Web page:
In my local grocery store all green olives are in jars and all black olives are in cans. Is there a good reason for this? Are there canned green olives and jarred black olives somewhere?
Well, there you go.
I’ve seen green olives in cans (I didn’t actually ***see ***them, since they were in the cans), and I’ve seen black (or purple) olives, usually Greek, in jars.
For what it’s worth, my theory is that black olives are used more for cooking, and so come in cans, since you use them all at once. Green olives are mostly finger food, or used for salads, and so come in a jar with a recloseable lid. The few black olives I’ve seen in jars were expensive and fancy, and were probably marinated in some yummy liquid, and I can only assume they were eaten as finger food one at a time.
In our Greek food section, Kalamata black olives are in jars.
Basically, it is because green olives are raw and black olives are cooked. Green (unripe) olives are processed by being cured with lye and brine. Black (ripe) olives are cooked in the can. Glass jars won’t withstand the heat, so that’s why cans are used.
All the black olives I see in our grocery stores are loose in a bin or barrel, or packed in one of those tupperware-esque resealable plastic containers. If you go for the loose ones, you take a scoop or wooden ladle and an empty plastic container and dish out what you want. Priced by weight. Kalamata, gaeta, oil-cured, etc.
They have green ones like that, too, but also green olives in jars.
I get some specialty green olives in cans, stuffed with garlic, anchovies, or jalapenos. But their texture is much softer than green olives that come in jars, perhaps due to the canning process.
How hot do they cook them, that glass jars won’t withstand the heat?
Oh, green olives in jars are heat processed. Hence the “pop” when you open the lid. They just hold up better because they start out quite firm, whereas black (ripe) olives go into the process already soft.
Do they have speckles on them, if they do they might be ripe green olives.
I don’t know. Several sites mention this, but I haven’t found one yet that goes into much detail about the process.
Several sites mention that green olives are pasteurized, but not cooked at as high a temperature as canned black olives.
No, they are entirely green. Some of the olives in the same can are softer than others. I don’t know whether or not they have been cooked like black olives.
What variety of olives is green when ripe?
Side question: Is olive oil pressed from raw olives or ones that have been brined first?
Olive oil is usually pressed from raw olives. Sometimes they may be brined before pressing in order to preserve them from fermenting. Ripe (black) olives are usually used, and produce a yellow oil. Oil can be pressed from green olives as well, and will be greener in color depending on how unripe the olives were.
I have a hard time believing that. I can vegetables, and glass jars can withstand high heat for prolonged periods just fine - certainly long enough to cook an olive. And since we can now find green in cans and black in glass, I think we need to find a different answer.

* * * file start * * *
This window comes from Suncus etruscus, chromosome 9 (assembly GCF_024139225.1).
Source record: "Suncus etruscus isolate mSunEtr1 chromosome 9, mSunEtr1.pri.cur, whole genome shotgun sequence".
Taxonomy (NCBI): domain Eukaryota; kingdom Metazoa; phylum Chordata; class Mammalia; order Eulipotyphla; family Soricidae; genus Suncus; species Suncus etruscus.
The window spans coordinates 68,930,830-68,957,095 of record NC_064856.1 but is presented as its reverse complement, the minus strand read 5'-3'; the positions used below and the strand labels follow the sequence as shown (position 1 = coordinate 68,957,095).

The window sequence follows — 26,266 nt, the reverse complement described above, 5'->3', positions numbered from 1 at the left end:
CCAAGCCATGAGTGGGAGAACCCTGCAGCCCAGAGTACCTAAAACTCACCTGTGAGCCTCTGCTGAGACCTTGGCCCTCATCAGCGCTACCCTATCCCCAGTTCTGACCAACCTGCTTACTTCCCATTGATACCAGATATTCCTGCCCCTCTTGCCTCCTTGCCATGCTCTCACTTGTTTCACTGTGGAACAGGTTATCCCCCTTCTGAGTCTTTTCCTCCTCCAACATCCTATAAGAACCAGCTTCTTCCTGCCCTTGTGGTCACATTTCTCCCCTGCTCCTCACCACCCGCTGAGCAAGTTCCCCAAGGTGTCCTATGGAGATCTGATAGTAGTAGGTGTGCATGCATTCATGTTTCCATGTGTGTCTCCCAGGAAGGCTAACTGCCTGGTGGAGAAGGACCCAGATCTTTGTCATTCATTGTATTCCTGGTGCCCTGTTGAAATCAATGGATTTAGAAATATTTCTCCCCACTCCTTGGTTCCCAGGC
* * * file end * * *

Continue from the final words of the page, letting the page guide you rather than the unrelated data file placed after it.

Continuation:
Besides which, I can only find a couple of sites which, almost verbatim, say that black ripe olives are cooked and green olives only pasteurized. I think they’re getting their information from one another. The sites I can find on olive varieties don’t mention cooking Black Ripes: here and here and (scroll down) here. Olives are prepared by soaking in lye, salts and Black Ripes by exposing them to air.
The accepted answer when we only had two types of olives in the US supermarket was aesthetics. Back then, you could choose pretty green “Spanish” olives in clear brine, often stuffed with pimentoes, and ugly (but yummy!) black olives in blackish, opaque brine called “Black Ripe” olives. Pretty olives look appealing and you sell more in glass. Ugly cloudy brine should be covered with a can and a pretty picture on the front. Interestingly enough, “Black Ripe” olives aren’t black ripe olives at all, but green ripe olives blackened with oxygen and the blackness retained by added iron.
Now, it’s a little less clear cut, what with Kalamata, Sicilian, Dry Greek, Nicoise, Gaeta, Picholine, Cerignola and Green Ripe giving Black Ripe and Spanish olives a run for their money (not to mention Stuffed Olives), some of which are dry packed in salt, some in brine and they’re all packaged according to what makes them look pretty and sell best.
This is really the only site I could find that mentions it. They are out there, check your local big supermarket, if they don’t have them check your local small specialty mom and pop italian store. I belive the ones we sell are by Roland and come in a can, but I couldn’t find them on the Roland site.
Manzanilla and Cerignola are picked when “mature” but green. I don’t know if they’d get black if you left them on the tree, but they’re not eaten then.
You may well be right. We had a potential Staff Report question on this, but I hesitated to write anything up because I couldn’t find a really authoritative statement on the subject. The information on raw vs cooked was what I was able to glean on the internet, and may not be accurate.
It may take a query to an actual olive processor to get the real Straight Dope on this.
Had the brand wrong, here’s the green ripe olives.